Cat. No. : SWFLP36
Legendary 1970 UK prog
Crazy World Of Arthur Brown / Khan member
Features members of Fleur De Lys / Mothers
Background notes included
LIMITED EDITION OF 500 COPIES
FIRST OFFICIALLY LICENCED VINYL REISSUE
One of the rarest of all UK prog albums with originals changing hands for over £3, 000 !
Nicholas Greenwood was born in Hertford on March 2nd 1948. Having played bass and toured America and elsewhere with the Crazy World Of Arthur Brown, in 1969 he left the band to focus on his own music. After brewing up the material for Cold Cuts with his collaborator Dick Heninghem, they returned to America with drummer Eric Peachey in 1970 and recorded the album in Los Angeles, with engineer Richard Barcelona at the controls and Greenwood and Marc Chase producing. The sessions also included input from guest musicians including Bunk Gardner from the Mothers of Invention and Bryn Haworth, formerly of Les Fleur de Lys, and the powerful results are rightly regarded as a progressive rock classic.
Upon their return to the UK the trio formed Khan in April 1971, with ace guitarist Steve Hillage (formerly of Uriel, better–known as Arzachel, and then Egg). Managed by Terry King, who also handled Caravan, they gigged around the UK over the course of the year, supporting bands such as Audience, Lindisfarne, Genesis and Van Der Graaf Generator. Heninghem departed in October, and was replaced by Dave Stewart (previously of Egg) in time to rehearse and record an album in December. They continued to gig widely in 1972, but Greenwood departed in June (replaced by Nigel Griggs, later of Split Enz). Khan’s album, Space Shanty, appeared in September 1972.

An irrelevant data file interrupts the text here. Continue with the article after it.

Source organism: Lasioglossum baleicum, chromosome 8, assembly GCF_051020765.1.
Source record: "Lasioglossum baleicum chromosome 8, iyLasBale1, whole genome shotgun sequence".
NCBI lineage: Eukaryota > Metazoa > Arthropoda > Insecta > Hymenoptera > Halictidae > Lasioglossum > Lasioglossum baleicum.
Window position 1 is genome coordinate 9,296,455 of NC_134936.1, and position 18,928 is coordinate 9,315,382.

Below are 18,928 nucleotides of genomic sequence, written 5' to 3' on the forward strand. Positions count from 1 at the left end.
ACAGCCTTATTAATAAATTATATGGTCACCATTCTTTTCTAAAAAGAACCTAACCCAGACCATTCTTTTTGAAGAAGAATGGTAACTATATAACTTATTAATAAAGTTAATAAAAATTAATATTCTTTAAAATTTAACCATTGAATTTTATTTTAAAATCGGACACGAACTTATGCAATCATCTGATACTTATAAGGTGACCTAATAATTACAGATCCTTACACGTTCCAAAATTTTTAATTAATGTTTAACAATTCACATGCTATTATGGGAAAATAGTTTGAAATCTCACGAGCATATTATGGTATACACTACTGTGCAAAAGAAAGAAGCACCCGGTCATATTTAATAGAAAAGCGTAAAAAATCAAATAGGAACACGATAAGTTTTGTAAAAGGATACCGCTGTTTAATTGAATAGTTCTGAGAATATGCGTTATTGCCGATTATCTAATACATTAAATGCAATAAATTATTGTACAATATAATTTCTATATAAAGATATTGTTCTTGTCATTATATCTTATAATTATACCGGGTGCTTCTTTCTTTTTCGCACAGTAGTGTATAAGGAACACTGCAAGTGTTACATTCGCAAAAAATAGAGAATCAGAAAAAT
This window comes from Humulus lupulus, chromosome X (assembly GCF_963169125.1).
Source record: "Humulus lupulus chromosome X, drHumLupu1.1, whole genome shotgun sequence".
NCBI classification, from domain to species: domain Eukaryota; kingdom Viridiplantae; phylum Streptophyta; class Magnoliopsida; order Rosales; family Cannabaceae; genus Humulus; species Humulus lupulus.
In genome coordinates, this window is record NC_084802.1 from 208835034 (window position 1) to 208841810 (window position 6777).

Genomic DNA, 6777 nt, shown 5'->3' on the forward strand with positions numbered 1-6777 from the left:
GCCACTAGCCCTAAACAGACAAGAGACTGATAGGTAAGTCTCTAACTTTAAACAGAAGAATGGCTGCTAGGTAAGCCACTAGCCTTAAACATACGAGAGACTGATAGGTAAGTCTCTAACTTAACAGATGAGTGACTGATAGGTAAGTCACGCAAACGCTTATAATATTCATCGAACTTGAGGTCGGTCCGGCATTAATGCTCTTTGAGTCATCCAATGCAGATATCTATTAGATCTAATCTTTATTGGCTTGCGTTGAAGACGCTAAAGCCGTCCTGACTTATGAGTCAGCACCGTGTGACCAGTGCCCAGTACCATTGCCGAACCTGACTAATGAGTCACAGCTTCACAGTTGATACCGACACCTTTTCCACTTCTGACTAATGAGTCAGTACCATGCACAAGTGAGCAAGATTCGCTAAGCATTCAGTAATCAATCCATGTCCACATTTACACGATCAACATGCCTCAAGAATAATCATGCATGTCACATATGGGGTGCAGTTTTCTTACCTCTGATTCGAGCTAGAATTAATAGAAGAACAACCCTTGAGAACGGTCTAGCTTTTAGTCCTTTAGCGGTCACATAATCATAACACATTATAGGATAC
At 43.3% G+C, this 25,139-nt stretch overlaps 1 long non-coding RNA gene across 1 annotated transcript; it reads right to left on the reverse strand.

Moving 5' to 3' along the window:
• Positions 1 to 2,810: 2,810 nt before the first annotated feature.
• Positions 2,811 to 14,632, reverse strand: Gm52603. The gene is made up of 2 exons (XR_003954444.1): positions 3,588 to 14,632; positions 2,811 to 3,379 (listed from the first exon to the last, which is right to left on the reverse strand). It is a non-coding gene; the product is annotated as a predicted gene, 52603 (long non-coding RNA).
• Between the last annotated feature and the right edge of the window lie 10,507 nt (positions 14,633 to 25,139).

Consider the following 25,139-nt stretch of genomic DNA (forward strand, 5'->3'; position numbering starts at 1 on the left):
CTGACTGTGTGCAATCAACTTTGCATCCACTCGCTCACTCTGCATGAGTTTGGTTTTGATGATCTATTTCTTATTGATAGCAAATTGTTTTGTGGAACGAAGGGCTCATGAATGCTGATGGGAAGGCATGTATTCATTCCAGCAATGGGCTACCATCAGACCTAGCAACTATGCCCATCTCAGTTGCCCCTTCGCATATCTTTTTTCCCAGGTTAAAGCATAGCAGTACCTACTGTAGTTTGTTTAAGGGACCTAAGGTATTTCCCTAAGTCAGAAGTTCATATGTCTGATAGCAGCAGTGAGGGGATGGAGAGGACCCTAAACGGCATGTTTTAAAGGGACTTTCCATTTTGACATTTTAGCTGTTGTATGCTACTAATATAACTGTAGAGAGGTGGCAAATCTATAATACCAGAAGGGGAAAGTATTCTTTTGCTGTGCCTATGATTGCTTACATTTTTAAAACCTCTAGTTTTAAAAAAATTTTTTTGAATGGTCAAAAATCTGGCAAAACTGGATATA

At much the same time Terry King was setting up his own label, Kingdom Records, which finally issued Cold Cuts in December, almost three years after it had been recorded. Despite also appearing in France and Holland (on the Pink Elephant label), it made no impact at all. Part of this might be to do with the off–putting sleeve, which depicts a seated figure made out of meat. It was in fact a 1970 artwork by Australian–born Philippe Mora, entitled Pork Chop Ballad. According to his online biography, ’in the Sigi Krauss Gallery’s Easter Crucifixion exhibition in 1970, Mora’s main contribution was a life–size sculpture of a seated figure made entirely of meat, placed on a bentwood chair... The police were called when Princess Margaret complained about the stench when dining at the restaurant across the street, and Krauss was forced to move it to the back garden, where the neighbours, thinking the artwork was a murder victim, called in Scotland Yard again.’ The credit for the artwork went to Bon Seideman and noted US psychedelic artist John Van Hamersveld, who had also worked on Magical Mystery Tour by the Beatles, Crown Of Creation by Jefferson Airplane and Exile On Main Street by The Rolling Stones. It is not known how many copies of Cold Cuts were pressed or sold but it is at the apex of ultra rare UK prog items.